There are a few less than desirable things left over from the Obama White House. One of the oddest things left over is an agreement with Australia to take those who are caught at sea seeking asylum in Australia. Before President Trump being elected, the two countries made a deal that allowed 1,250 asylum seekers to be shipped to the United States. Even though Trump describes the pact as a “dumb deal,” he is honoring the agreement none the less.
The 1,250 men and women are currently being held in less than favorable detention centers in the Pacific. As a recent report explained:
“Australian Prime Minister Malcolm Turnbull said on Wednesday the first group of about 50 men and woman held in two controversial detention centers for asylum-seekers on remote Pacific islands will be resettled in the United States within weeks.
The comments mark the first official timetable for when the United States will begin resettling up to 1,250 people held in Australian-run centers on Nauru and Papua New Guinea’s Manus island as part of a refugee swap deal struck by former U.S. President Barack Obama late last year.”
Australia will begin resettling several dozen Central American refugees within weeks under the deal that U.S. President Donald Trump has described as “dumb” but has nevertheless said Washington would honor.
“There will be about 25 from both Manus and Nauru will be going to the United States, and I just want to thank President Trump again for continuing with that arrangement,” Turnbull said in a video statement.”
The agreement was originally forged among complaints about the living conditions at the detention centers and as the Australian government fought not to allow those cause trying to sneak into Australia to come onto the mainland. According to a news story about the refugee policy of Australia, under their:
“…hardline immigration policy, asylum-seekers intercepted at sea trying to reach Australia are sent for processing at the Manus island and Nauru camps. They are told they will never be settled in Australia.”
Instead of taking them to Australia to process, these men and women are taken to detention centers. In many cases, they spend years waiting to make it through the process and are told this process will not end with them being allowed into Australia.
Even though many of the refugees have spent years at these detention centers, there is all of the sudden urgent need to move them as one of the centers is scheduled to close at the end of October. Manus Island is closing, and there are currently about 800 men still there.
Complaints from both the United Nations and human rights groups have pressured Australia into finding other ways to address the refugee issue. The last-ditch agreement with the Obama White House to take the refugees was a way to buy time to clear them out before they were shut down for good.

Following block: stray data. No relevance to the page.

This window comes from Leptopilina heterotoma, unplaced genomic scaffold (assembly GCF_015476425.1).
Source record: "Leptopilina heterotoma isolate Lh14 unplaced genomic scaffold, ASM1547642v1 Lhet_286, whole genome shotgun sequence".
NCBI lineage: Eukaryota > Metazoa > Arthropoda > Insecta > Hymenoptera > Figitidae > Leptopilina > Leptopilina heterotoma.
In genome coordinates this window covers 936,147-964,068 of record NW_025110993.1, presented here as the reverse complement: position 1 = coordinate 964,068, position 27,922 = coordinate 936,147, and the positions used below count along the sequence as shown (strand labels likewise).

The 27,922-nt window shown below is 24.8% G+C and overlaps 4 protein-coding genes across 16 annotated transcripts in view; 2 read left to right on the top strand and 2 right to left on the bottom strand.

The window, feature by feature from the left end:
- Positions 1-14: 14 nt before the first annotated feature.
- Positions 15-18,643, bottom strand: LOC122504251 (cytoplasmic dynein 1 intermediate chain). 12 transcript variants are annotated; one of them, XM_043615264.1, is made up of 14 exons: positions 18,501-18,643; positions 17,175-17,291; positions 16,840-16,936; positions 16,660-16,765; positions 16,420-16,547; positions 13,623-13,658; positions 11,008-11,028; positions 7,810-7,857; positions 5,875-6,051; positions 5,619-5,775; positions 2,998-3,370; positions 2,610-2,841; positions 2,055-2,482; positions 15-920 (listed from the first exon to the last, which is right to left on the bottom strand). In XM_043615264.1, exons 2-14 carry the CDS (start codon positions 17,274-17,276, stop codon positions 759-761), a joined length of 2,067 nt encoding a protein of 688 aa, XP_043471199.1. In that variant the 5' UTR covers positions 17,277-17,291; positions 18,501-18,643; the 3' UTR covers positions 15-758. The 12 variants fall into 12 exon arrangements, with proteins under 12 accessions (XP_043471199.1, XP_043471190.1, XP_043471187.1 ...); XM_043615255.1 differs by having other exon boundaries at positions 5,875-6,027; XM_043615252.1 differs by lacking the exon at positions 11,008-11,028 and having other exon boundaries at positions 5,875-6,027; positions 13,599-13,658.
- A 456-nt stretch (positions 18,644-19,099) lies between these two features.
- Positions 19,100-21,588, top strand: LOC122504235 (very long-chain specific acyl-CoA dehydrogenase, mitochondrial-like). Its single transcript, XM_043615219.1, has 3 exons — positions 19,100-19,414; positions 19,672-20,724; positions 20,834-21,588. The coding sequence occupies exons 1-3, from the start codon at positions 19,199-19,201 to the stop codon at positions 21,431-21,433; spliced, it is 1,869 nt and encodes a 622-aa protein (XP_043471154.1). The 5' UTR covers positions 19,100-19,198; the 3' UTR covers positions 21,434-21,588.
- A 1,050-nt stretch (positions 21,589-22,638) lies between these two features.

With the urgency to clear out the centers, there is also a bit of caution at work as small groups are moved to the United States. They are currently moving those who they can verify their identity and need to asylum first. This means those that are coming from countries that have positive relations with the United States get priority at this point.
Validating refugee claims for some countries can be an issue is there is a lack of communication between the two nations. An example of this is explained in a recent report about vetting refugees:
“While Trump has said he would honor the swap agreement, concerns remain about how many asylum-seekers will be resettled from the Australian-run centres.
Nearly 2,000 men, women and children are held on Manus island and Nauru, the majority of whom have been awarded refugee status by the two tiny Pacific countries.
Refugees and advocates cautioned against assuming the U.S. would take the full allotment, with its processing so far concentrated on individuals with applications that are both easier to verify through background checks and originate from citizens of nations with closer ties to the United States.
“Iranians are about a third of the refugees on Manus but are only about 10 percent of the ones interviewed so far,” said Ian Rintol, spokesman for the Refugee Action Coalition. “It seems there had been some discriminatory selection.”
U.S.-Iran relations have been strained under Trump, who called Tehran a “rogue nation” on Tuesday. As the two have no diplomatic ties, validating refugee claims is prohibitive.”